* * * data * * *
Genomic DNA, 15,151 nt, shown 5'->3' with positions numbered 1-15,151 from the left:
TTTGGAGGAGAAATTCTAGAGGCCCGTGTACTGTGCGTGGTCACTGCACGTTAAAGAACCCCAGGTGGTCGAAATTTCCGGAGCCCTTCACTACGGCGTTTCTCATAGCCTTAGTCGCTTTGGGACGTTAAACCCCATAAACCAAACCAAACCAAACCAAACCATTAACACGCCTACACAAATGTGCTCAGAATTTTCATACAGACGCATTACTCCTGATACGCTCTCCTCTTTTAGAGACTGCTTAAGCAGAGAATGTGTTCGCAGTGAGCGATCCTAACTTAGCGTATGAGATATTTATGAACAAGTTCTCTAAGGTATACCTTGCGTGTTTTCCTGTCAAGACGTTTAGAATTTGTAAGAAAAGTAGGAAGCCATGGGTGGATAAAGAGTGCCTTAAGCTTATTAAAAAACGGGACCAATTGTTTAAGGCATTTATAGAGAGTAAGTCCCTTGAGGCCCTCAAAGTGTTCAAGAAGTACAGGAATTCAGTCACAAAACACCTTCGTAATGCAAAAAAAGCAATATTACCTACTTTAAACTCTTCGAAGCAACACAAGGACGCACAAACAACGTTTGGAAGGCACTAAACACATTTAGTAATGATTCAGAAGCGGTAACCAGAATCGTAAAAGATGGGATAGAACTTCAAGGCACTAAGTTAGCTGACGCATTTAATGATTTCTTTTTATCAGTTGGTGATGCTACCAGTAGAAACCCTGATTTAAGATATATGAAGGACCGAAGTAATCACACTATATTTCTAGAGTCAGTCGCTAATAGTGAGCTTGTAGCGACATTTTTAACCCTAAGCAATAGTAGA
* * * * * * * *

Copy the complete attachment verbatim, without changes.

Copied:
Genomic DNA, 15,151 nt, shown 5'->3' with positions numbered 1-15,151 from the left:
TTTGGAGGAGAAATTCTAGAGGCCCGTGTACTGTGCGTGGTCACTGCACGTTAAAGAACCCCAGGTGGTCGAAATTTCCGGAGCCCTTCACTACGGCGTTTCTCATAGCCTTAGTCGCTTTGGGACGTTAAACCCCATAAACCAAACCAAACCAAACCAAACCATTAACACGCCTACACAAATGTGCTCAGAATTTTCATACAGACGCATTACTCCTGATACGCTCTCCTCTTTTAGAGACTGCTTAAGCAGAGAATGTGTTCGCAGTGAGCGATCCTAACTTAGCGTATGAGATATTTATGAACAAGTTCTCTAAGGTATACCTTGCGTGTTTTCCTGTCAAGACGTTTAGAATTTGTAAGAAAAGTAGGAAGCCATGGGTGGATAAAGAGTGCCTTAAGCTTATTAAAAAACGGGACCAATTGTTTAAGGCATTTATAGAGAGTAAGTCCCTTGAGGCCCTCAAAGTGTTCAAGAAGTACAGGAATTCAGTCACAAAACACCTTCGTAATGCAAAAAAAGCAATATTACCTACTTTAAACTCTTCGAAGCAACACAAGGACGCACAAACAACGTTTGGAAGGCACTAAACACATTTAGTAATGATTCAGAAGCGGTAACCAGAATCGTAAAAGATGGGATAGAACTTCAAGGCACTAAGTTAGCTGACGCATTTAATGATTTCTTTTTATCAGTTGGTGATGCTACCAGTAGAAACCCTGATTTAAGATATATGAAGGACCGAAGTAATCACACTATATTTCTAGAGTCAGTCGCTAATAGTGAGCTTGTAGCGACATTTTTAACCCTAAGCAATAGTAGA